There’s a new heavy rock species of shrimp roaming the oceans, playing loudly, and generally annoying the neighbors: its name is Synalpheus Pinkfloydi, in honor of the iconic British band, Pink Floyd. Instead of a Fender Precision bass, the shrimp uses its large, garish pink claw to create a loud noise that is lethal to small fish. In fact, snapping its claw shut creates a sonic boom that can reach 210 decibels, one of the loudest sounds in the ocean.
The shrimp was named by Sammy De Grave, head of research at the Oxford University Museum of National History, and his colleagues, who discovered the shrimp off the coast of Panama. De Grave has been a fan of Pink Floyd since he was a teenager, according to the BBC. The band released some of the most seminal albums in rock music lore; Dark Side of the Moon, Wish You Were Here, Animals, and The Wall were all part of the staple diet of music fans like me (and De Grave) who grew up in the 1970s.
the sheer power of the visual spectacle
Though Pink Floyd are undoubtedly loud, their live shows were more renowned for the staggering light shows, lasers, back projections, and floating pigs than sonic force. As a 16-year-old, I had the privilege of seeing Pink Floyd perform The Wall live at Earls Court in London back in 1979. Though I couldn’t hear properly for days afterward, it wasn’t the volume that left its mark — it was the sheer power of the visual spectacle has stayed with me ever since.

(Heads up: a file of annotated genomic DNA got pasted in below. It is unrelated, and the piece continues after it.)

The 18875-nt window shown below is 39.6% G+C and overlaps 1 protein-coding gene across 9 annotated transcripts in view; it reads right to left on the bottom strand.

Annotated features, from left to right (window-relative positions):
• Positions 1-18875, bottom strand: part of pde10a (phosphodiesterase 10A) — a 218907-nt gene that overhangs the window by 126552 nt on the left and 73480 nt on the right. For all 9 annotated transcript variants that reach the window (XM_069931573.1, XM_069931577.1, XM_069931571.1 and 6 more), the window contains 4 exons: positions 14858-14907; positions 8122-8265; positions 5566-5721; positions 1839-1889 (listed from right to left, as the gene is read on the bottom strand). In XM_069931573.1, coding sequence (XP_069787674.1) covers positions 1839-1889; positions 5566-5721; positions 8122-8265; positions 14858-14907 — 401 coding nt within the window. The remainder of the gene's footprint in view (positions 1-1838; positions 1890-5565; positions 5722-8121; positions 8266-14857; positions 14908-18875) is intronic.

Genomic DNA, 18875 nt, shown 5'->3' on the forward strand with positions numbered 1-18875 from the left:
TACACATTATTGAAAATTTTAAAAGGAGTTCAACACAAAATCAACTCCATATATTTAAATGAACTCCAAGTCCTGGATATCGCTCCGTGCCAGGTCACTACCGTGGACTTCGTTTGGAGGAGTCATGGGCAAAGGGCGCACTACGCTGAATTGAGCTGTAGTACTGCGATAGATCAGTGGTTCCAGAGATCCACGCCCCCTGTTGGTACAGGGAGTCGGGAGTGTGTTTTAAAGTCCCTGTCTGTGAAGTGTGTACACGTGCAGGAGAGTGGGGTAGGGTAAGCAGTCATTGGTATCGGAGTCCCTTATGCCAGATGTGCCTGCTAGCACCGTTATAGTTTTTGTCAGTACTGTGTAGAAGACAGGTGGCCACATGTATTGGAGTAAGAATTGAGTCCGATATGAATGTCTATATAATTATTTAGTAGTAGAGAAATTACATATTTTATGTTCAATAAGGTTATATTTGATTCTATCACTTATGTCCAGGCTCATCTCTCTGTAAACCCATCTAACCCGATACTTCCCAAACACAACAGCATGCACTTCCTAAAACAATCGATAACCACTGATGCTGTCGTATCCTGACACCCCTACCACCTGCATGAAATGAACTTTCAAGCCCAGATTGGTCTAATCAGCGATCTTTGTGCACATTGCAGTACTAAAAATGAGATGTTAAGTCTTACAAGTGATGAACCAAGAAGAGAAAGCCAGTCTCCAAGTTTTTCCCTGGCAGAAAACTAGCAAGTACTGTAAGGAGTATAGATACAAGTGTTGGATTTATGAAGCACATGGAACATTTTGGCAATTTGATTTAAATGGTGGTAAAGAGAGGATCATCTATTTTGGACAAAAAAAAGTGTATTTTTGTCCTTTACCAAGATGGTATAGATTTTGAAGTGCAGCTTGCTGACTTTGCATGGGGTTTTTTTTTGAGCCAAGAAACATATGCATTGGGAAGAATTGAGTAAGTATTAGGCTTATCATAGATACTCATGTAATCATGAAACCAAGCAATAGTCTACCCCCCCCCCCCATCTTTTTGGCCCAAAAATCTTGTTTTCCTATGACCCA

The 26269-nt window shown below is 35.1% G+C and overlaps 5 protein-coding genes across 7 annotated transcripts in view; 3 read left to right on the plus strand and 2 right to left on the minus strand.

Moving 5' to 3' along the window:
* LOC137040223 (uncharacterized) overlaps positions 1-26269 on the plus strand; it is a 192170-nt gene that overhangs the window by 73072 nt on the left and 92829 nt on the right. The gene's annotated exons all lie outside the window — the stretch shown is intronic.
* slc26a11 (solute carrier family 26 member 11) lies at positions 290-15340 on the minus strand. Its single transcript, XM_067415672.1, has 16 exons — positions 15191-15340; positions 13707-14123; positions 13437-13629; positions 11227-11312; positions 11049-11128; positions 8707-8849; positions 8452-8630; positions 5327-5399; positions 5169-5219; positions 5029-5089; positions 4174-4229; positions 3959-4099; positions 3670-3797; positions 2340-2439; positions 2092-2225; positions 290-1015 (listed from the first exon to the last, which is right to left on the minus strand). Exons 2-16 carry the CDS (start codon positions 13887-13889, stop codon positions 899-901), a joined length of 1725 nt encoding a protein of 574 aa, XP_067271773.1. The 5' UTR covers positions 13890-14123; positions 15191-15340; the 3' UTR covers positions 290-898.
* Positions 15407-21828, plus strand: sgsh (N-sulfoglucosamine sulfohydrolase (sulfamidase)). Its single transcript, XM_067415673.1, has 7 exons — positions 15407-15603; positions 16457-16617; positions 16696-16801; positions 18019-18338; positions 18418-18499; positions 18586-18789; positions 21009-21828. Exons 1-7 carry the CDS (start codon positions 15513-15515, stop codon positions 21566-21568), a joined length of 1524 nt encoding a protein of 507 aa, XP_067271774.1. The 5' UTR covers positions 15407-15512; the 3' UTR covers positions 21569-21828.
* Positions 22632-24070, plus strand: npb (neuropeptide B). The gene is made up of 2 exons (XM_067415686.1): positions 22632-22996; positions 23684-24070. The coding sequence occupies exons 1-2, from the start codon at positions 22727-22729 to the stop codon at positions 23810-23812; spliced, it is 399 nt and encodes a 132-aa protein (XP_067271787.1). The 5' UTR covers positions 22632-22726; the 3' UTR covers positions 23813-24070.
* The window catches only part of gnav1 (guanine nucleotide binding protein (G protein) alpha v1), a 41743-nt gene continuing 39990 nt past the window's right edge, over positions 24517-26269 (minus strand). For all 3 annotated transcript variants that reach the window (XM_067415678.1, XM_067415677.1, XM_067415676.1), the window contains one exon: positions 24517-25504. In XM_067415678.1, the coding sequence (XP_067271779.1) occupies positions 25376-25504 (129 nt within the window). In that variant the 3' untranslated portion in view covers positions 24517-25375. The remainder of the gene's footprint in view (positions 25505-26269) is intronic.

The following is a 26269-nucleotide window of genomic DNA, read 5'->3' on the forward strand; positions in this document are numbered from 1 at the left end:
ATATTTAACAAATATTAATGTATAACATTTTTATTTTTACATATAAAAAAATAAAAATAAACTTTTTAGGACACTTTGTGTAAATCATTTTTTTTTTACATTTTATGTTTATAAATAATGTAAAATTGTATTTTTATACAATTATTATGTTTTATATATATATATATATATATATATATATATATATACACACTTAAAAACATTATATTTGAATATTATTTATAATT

I don’t want to get into a full-blown rock spat with De Grave and his team, but if I was going to name a shrimp after the loudest rock band, it certainly wouldn’t be Pink Floyd. Bands such as Black Sabbath, Motörhead, and AC/DC are probably scoffing at the mere thought of the Floyd going head-to-head with them in a sound off. After all Brian Johnson, lead singer with AC/DC, was forced to quit touring or risk losing his hearing forever.
But then again, I can’t deny that Synalpheus Acdci doesn’t have quite the same ring to it as the thunderous Synalpheus Pinkfloydi. So I guess I’ll just wait and watch for shrimps on the wing.